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A few days ago, I released a game I'd been sitting on for a while: Entropy. To quote the description:
Entropy is a game that takes place in multiple energy levels of a single room. Fight ever more powerful monsters in this dungeon-crawler-with-a-twist. Now with complete mobile support: consider adding it to your home screen! Made for LD37.
In an isolated system, entropy can only increase.
So, I made this game for the most recent Ludum Dare that I did around 6 months ago. I didn't feel it was quite ready to release and I wanted to fix it up first. Well, I never really got around to that until a few days ago, during break, in which I did a lot of work, especially on making it work on mobile.
It almost works on mobile. The really hard part is convincing mobile browsers to go fullscreen, or minimize their UI. As of now, the only way to do it on Entropy is to Add it to your Home Screen, through the browser UI. When you do so, it ... (Read full post)
I wrote this in Freshman year and I am still quite proud of it. ... (Read full post)
I actually really enjoyed In Cold Blood. Also sorry these all have been lacking italics, I write these blog posts in plain text so the copying doesn't really "get" it.
In Cold Blood by Truman Capote addresses a real-life event that he presents in a calculated narrative with some clear arguments. His presentation of the Clutter family, for example, though factual, has a clear intention to establish them as a stand-in for the possibilities of the “American Dream.” Richard “Dick” Hickock, one of the Clutter killers, sees this connection and resents it. Hickock grew up in the upper working class position that told him that he could survive, but not make anything great out of himself. Ultimately, Capote portrays Hickock’s plans to kill the Clutters as a search for an identity within the power dynamics of capitalism. This act is, perhaps subconsciously, a personal revolution which provides him with a sense of power in defiance of a system that leaves him feeling ... (Read full post)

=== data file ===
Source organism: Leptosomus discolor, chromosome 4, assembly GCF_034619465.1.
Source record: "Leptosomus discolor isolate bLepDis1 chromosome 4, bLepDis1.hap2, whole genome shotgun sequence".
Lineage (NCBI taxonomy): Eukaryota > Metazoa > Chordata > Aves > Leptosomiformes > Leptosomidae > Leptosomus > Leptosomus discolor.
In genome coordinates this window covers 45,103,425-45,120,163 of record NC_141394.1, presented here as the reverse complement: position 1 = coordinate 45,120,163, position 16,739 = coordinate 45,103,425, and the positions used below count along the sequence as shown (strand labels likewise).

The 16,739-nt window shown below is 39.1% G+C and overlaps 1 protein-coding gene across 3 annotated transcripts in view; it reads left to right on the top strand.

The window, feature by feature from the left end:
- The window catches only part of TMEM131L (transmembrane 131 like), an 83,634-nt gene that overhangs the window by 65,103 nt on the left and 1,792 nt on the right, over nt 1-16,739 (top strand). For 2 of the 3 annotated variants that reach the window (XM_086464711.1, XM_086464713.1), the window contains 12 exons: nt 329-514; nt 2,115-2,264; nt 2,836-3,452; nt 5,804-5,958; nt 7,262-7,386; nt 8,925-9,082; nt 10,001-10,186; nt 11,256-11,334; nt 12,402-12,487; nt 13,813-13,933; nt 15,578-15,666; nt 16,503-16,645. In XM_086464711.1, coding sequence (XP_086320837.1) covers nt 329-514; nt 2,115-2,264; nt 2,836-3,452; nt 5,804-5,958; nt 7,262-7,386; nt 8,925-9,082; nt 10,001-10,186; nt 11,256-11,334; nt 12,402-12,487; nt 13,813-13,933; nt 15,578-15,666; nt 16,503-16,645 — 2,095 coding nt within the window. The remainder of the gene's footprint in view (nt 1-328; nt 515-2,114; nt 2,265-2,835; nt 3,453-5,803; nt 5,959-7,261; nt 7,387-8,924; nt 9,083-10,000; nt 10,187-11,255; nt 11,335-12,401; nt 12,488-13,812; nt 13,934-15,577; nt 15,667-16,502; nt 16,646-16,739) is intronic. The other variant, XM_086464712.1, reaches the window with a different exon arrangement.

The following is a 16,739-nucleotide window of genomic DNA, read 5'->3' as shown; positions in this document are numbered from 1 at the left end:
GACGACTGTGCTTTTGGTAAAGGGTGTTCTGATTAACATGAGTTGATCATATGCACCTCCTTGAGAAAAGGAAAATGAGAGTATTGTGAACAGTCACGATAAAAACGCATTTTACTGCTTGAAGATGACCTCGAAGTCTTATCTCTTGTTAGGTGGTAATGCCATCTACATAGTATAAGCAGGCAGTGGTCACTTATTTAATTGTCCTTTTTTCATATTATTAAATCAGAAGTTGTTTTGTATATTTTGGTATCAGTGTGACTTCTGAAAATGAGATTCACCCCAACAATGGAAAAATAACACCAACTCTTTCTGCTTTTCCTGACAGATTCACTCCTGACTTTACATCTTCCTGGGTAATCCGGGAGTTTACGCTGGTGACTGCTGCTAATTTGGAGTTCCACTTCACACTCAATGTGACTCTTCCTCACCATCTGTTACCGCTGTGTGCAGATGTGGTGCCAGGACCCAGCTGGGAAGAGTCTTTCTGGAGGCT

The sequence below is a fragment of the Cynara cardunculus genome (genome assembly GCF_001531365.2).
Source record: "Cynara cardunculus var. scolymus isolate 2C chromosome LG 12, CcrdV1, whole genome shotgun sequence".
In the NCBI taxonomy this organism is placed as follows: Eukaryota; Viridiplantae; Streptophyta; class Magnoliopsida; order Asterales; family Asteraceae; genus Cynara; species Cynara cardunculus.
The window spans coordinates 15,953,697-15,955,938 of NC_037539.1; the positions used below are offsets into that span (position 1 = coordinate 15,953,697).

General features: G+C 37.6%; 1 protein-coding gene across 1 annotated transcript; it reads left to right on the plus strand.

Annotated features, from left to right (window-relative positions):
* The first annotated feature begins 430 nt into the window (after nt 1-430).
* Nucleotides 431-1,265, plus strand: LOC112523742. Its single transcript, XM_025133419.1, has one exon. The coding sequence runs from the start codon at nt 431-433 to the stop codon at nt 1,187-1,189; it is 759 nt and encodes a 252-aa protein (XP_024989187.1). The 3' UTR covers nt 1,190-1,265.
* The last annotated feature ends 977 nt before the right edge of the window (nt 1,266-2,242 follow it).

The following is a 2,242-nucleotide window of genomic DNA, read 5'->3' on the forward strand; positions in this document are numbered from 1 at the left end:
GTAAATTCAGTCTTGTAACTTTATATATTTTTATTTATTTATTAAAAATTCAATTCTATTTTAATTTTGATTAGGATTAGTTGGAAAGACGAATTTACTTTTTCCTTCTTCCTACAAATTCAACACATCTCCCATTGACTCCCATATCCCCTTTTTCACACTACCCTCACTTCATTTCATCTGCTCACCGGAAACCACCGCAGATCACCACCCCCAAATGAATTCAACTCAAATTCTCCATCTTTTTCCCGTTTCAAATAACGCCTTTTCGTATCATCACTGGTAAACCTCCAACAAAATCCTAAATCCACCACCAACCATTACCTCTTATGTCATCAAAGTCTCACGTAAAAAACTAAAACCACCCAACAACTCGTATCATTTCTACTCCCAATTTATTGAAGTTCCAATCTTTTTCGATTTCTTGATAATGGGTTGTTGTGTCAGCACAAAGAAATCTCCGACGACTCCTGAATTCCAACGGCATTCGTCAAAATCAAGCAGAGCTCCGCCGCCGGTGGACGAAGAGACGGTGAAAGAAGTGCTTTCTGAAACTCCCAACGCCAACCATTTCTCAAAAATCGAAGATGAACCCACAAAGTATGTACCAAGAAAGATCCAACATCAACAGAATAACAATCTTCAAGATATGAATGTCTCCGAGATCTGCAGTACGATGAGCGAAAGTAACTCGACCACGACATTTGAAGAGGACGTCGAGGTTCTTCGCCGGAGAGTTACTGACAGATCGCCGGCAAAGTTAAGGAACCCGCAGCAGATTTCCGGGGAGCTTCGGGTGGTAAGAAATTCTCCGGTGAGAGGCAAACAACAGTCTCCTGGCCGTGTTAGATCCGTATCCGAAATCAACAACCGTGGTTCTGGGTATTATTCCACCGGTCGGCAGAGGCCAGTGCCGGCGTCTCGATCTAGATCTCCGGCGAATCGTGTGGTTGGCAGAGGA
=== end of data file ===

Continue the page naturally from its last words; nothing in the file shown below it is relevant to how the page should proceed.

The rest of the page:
This was a timed prompt from the AP Lang and Comp prompt. Then we edited it. I did that part during a 20 minute advisory.
It's a common joke - that of the 40-year-old parent who “knew Spanish - or, new it back in college anyway.” They knew all these conjugations and stuff, but now they struggle to build a sentence even to mock themselves. Though they may never have reached the proficiency they profess to have, there's no doubt that their skills have rusted from disuse. The American push for foreign language is neither new nor particularly aggressive, but its presence makes high school foreign language classes a common experience. Why, then, are Americans (and Brits too, though to a lesser extent) criticized for monolingualism? Americans, despite the claims of the universality and usefulness of foreign language, have trouble using and applying it. The fact of the matter is that, while foreign language could be used to reach new heights and cultural understanding, global ... (Read full post)
This writing dump is actually from this year. My class is on rhetoric, so it's a lot more boring IMO, but I'm bored and procrastinating. So here, some Jon Krakauer. I was just breaking out of 5-paragraph.
The literary genre of Bildungsroman is one in which the protagonist seeks self-discovery through experience in the world that eventually results in psychological and moral growth, specifically from youth to adulthood. However essentially, the genre is defined by the tension between self-integration and social integration. Into the Wild, by Jon Krakauer, is a Bildungsroman that separates these two elements structurally. Christopher McCandless, an idealist who travels out to Alaska alone, sets himself completely off from human contact, providing a separation that Krakauer exploits to make a point about the tension between self-integration and social integration. Krakauer argues, against literary analyst’s perceptions of social integration as preceding self-integration, in ... (Read full post)